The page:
I have only had one experience with RG conditioners , I returned it quickly .
7 responses Add your response
They definitely made an improvement to my last system, but not at all with my current components. I was going to sell my pair of rgp 400's but when I unplugged my Mac mini music server and found they made enough of an improvement with my source to keep them. I live in a 1930's building with old wiring and only 2 circuits for plugs and lights. My point is that, in my limited experience, power conditioning is equipment and building specific and should be auditioned before purchasing.
Point well taken Eastein. So you decided to keep the RGPC 400's because it improved the audio on your mac mini server? I too run a mac mini through my Rotel preamp as well. Any tips when auditioning power conditioners or is it better to ensure the dealer has a good return/exchange policy, so that I can audition it in my apartment for a period of time?
Thanks for your response Eastein.
As I understand it the RGPC units do not have surge protection because it is unnecessary. The function of the unit is to create a "bucket" of power within the unit to be made available to power hungry components. This bucket is constantly being drained and replenished at the speed of...electricity. As it was explained to me by my local audio shop staff, a power surge of any size just fills this bucket and does not flow through the power cables that are connected to it. The RGPC unit also conditions the entire circuit that it is plugged into in your wall, but the individual components must be plugged directly into the RGPC to get the protection benefit.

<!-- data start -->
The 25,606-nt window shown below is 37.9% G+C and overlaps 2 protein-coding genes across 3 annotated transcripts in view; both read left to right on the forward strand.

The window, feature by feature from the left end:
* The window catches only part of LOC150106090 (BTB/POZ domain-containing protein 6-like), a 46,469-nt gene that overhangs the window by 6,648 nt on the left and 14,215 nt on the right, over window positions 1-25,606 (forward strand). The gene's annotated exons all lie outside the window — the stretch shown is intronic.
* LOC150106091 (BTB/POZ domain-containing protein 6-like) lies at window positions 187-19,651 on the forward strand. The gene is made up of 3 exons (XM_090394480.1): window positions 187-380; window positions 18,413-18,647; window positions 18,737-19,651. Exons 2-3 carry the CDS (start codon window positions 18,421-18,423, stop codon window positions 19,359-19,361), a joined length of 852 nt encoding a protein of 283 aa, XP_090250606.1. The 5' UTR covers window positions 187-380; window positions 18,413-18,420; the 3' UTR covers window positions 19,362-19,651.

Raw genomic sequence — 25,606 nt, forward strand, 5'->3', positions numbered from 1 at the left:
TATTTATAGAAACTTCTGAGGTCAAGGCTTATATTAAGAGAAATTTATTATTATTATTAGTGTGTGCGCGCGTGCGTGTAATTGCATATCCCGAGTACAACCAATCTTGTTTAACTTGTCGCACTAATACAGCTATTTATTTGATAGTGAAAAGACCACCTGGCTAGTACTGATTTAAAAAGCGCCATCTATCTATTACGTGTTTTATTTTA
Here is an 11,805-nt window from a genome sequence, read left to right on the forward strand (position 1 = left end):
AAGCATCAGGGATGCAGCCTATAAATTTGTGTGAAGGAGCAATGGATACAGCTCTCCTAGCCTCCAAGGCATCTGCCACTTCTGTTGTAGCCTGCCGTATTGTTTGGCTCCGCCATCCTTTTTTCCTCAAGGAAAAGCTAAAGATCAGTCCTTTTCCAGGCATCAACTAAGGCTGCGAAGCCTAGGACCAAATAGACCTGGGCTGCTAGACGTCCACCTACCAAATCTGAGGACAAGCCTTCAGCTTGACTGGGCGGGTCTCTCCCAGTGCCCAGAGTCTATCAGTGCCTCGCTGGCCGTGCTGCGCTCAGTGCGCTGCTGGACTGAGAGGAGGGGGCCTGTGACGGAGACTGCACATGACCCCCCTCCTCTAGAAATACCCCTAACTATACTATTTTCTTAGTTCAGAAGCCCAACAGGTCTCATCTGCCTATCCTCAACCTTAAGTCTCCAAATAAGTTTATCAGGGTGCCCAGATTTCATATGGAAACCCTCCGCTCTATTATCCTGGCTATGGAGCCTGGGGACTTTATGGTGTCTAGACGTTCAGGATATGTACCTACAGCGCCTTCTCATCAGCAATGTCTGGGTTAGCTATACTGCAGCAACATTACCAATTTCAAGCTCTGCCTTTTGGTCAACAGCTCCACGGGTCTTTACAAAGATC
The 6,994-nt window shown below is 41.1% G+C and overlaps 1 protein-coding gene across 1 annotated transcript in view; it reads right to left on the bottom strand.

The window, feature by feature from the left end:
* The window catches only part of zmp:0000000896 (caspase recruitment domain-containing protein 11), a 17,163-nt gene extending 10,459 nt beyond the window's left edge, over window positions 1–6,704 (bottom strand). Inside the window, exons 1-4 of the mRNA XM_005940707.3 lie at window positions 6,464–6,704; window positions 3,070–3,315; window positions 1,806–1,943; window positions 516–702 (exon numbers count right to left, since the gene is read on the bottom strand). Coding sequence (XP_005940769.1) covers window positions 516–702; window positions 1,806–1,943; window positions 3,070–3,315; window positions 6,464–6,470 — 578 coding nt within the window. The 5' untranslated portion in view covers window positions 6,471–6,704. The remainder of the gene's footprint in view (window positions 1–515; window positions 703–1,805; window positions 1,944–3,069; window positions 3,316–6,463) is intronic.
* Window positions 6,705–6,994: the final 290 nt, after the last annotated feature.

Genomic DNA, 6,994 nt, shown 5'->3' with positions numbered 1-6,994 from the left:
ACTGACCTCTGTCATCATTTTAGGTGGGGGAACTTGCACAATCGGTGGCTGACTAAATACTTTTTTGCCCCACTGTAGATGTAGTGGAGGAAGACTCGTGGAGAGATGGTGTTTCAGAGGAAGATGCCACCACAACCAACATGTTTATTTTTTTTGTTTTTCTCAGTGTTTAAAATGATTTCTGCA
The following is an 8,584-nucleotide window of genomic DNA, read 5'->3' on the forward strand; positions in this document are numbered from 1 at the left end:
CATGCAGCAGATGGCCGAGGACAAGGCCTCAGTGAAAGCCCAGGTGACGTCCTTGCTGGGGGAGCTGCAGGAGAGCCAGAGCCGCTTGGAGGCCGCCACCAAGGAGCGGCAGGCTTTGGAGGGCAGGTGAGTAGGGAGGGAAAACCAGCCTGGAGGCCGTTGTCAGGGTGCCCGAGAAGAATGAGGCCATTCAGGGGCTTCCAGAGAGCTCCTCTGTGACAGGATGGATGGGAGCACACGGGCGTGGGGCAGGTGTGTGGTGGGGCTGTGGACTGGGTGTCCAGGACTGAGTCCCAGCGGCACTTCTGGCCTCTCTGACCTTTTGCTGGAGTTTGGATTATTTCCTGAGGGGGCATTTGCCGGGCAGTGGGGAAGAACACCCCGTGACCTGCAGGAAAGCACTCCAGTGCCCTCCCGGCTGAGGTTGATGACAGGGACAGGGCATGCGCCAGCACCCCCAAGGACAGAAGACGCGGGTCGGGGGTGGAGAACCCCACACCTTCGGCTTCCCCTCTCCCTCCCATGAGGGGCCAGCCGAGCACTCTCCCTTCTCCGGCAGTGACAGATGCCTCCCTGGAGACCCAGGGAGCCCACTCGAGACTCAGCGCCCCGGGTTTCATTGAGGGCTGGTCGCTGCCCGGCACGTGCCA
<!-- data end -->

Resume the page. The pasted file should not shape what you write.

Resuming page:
I am running the RGPC 400Pro and really notice improvements in the sound. They can be found for around $400 on the second hand market and I've never heard of one going bad, so there is not much to lose.
Audioman, The RGPC 400's worked great for some components (my previous ss equipment) and are detrimental to others (my current tube pre and amp). The benefit to my current system is to the source Mini and DAC, and the improvement definitely warrants keeping them.
Given the number of variables involved, type and amount of equipment, power to house, wiring in the house, etc., auditioning at home is highly recommended.
Thanks for the information to both of you. I was wondering since RGPC products don't have coaxial protection built in to their equipment isn't that self defeating to the power surge protection it offers? As I understand it, power surges can go through cable and phone lines as well. Can anyone explain why they don't have built in surge protection for cable and phone lines like you see on other models? I see it sold as an accessory and also it is offered as a built in surge protection on their Extender Pro model. There must be a reason. Thanks again Audiogon Forum members for your response.